“I think a newspaper should be provocative, stir ’em up, but you can’t do that on television. It’s just not on.” ATTRIBUTION: Rupert Murdock, declaring that he did not plan any television tabloids, Business Week 20 May 85 (hmmmmmmm, the year he became a US citizen)
And these thoughts from Carl Bernstein, doing a keynote speaker gig at the 50th anniversary of Boston University's College of Communication (9/21/97)
Now, Bernstein argues, journalism has little to do with reality, truth or context. His accusation: journalists are out of touch, disfigured by gossip, celebrity worship, sensationalism and denial of our society about the real conditions.
"We're turning into a sewer," he said. "Our society is being handed over to the triumph of idiot culture," said Bernstein. "Make no mistake about who the most influential figure in journalism of the past quarter century is...it's not Ted Turner, the team from CBS or 60 Minutes, it's Rupert Murdock." It's time that the news media recognize that Rupert Murdock and "his sleazy standards at the low-end of his empire are increasingly affecting the standards of the high-end of our business, and are an even greater threat to the truth than the lying and the secrecy of the succession of American presidents and their governments," Bernstein charged. Bernstein questioned the leadership of the press saying, "The media are all squandering their power and abdicating their responsibility," while responsible journalists have welcomed the standards of the Murdock journalists instead of drawing the line.
And consider this:
On February 14, a Florida Appeals court ruled there is absolutely nothing illegal about lying, concealing or distorting information by a major press organization. The court reversed the $425,000 jury verdict in favor of journalist Jane Akre who charged she was pressured by Fox Television management and lawyers to air what she knew and documented to be false information. The ruling basically declares it is technically not against any law, rule, or regulation to deliberately lie or distort the news on a television broadcast.
On August 18, 2000, a six-person jury was unanimous in its conclusion that Akre was indeed fired for threatening to report the station's pressure to broadcast what jurors decided was "a false, distorted, or slanted" story about the widespread use of growth hormone in dairy cows. The court did not dispute the heart of Akre's claim, that Fox pressured her to broadcast a false story to protect the broadcaster from having to defend the truth in court, as well as suffer the ire of irate advertisers.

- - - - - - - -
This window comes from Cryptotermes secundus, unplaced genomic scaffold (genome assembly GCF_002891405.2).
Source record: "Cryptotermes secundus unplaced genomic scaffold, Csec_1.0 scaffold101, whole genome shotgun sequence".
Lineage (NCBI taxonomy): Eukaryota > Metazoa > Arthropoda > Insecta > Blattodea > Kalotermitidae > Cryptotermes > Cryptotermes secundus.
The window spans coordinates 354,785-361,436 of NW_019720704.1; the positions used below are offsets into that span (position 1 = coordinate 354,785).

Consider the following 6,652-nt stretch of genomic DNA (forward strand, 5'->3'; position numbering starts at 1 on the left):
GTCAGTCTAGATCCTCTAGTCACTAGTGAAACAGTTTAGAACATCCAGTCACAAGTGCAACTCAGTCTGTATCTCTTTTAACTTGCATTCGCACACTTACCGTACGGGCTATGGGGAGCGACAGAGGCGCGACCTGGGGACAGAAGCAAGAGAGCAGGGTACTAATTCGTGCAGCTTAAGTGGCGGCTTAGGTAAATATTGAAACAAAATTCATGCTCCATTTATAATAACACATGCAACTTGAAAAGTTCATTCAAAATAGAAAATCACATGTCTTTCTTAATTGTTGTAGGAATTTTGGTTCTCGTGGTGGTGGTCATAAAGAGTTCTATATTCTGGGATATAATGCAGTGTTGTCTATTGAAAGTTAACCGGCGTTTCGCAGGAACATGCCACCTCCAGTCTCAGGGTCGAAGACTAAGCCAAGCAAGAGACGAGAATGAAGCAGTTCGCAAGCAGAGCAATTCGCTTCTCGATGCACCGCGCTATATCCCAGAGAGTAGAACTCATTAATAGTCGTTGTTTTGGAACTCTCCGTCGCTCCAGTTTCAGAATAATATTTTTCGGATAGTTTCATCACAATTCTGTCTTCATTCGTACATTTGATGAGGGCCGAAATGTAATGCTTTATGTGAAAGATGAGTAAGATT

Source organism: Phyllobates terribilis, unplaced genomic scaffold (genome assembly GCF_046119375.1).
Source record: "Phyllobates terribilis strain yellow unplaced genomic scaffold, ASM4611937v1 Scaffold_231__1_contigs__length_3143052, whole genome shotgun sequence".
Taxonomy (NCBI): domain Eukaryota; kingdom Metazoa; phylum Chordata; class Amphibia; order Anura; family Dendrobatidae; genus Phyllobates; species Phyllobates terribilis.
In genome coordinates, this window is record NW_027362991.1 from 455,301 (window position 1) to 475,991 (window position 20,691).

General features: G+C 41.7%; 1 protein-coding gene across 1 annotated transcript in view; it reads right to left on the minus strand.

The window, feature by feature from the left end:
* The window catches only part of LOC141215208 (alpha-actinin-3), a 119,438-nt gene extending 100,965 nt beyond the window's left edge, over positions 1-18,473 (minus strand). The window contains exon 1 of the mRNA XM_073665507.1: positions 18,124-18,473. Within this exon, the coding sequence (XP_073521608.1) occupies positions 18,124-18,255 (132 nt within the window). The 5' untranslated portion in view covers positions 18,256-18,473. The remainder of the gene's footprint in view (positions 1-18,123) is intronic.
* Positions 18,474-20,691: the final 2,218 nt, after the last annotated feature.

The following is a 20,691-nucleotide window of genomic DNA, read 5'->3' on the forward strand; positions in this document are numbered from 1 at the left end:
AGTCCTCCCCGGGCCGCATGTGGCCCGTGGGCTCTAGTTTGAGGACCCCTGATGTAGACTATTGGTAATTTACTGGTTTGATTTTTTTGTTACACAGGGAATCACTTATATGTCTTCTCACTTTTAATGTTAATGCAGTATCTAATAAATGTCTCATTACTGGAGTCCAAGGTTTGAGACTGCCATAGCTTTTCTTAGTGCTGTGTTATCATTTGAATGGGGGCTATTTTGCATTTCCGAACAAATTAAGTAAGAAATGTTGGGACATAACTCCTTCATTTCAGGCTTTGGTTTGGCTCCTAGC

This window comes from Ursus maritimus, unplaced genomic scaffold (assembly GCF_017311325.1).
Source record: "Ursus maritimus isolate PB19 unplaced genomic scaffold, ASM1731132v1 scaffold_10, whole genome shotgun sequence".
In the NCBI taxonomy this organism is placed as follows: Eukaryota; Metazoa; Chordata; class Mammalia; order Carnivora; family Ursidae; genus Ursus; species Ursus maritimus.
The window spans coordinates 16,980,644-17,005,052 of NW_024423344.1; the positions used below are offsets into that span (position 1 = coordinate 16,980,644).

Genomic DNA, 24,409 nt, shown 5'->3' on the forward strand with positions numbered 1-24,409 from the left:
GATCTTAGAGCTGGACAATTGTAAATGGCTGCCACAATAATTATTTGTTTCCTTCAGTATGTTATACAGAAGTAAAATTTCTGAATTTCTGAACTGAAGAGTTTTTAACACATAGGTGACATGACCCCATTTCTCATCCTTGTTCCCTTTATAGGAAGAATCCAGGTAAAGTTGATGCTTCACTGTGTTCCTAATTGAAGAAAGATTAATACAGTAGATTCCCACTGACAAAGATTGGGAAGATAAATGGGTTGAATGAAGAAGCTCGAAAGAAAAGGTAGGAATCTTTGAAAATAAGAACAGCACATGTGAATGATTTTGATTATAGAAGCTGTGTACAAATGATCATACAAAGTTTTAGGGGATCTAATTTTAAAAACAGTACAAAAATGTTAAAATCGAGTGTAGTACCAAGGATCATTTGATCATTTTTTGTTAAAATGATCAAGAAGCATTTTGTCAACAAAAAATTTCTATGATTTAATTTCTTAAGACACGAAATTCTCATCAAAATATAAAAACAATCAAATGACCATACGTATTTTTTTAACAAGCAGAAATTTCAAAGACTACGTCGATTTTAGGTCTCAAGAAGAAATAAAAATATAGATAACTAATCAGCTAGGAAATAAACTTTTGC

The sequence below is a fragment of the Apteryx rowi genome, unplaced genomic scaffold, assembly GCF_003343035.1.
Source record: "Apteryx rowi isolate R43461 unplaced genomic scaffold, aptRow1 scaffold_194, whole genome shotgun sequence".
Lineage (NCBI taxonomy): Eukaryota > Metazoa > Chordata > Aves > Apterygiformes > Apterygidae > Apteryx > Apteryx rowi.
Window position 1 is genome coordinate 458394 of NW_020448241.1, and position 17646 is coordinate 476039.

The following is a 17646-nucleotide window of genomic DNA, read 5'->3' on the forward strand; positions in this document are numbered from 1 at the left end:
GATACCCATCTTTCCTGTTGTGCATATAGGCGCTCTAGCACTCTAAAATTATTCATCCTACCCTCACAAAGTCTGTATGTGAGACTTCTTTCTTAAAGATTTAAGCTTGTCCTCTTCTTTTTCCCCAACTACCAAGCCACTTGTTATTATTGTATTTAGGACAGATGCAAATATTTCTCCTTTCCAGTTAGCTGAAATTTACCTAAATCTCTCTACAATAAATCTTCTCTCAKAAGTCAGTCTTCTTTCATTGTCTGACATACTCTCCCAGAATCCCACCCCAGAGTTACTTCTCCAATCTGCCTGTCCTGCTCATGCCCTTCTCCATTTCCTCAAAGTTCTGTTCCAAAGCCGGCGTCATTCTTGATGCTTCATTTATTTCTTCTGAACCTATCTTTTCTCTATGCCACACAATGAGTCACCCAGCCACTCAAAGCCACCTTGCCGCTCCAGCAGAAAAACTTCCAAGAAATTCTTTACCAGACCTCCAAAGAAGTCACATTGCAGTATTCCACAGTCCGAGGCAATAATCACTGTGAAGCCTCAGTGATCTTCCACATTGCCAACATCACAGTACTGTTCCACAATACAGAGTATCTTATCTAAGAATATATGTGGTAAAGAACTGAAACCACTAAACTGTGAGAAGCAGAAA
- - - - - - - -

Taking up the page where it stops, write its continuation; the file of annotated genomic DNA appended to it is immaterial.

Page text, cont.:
Fox argued from the first, and failed on three separate occasions, in front of three different judges, to have the case tossed out on the grounds there is no hard, fast, and written rule against deliberate distortion of the news. The attorneys for Fox, owned by media baron Rupert Murdock, argued the First Amendment gives broadcasters the right to lie or deliberately distort news reports on the public airwaves.
In its six-page written decision, the Court of Appeals held that the Federal Communications Commission position against news distortion is only a "policy," not a promulgated law, rule, or regulation.
Fox aired a report after the ruling saying it was "totally vindicated" by the verdict.
Thursday, July 10, 2003
Hey! I note that our little blog is about to have a birthday! woohoo! Do we get to throw a party,,, or a Hindu Fucking Rib Roast?? or something like that???
Wednesday, July 09, 2003
Every now and then the zeitgeist opens it's coat to show you the goods. When you see the wares Mr. Z is plying you say, "of course! I knew you would eventually have some of that!"
Ostensibly this is a long article about niche publishing -- but you know when you read it, it's you more than that. This is a culture clash. The brains against the brauns. It's the revenge of the nerds. And the most beautiful thing is that it is about foreigners using the most American of marketing axioms (charge more b/c the product is more "exclusive" -- it isn't for "everyone" -- HA -- which means EVERYONE who is anyone, will HAVE to have it on their coffee table!) as the weapon of choice to achieve success in the American market. It works for restaurants, it will work in publishing.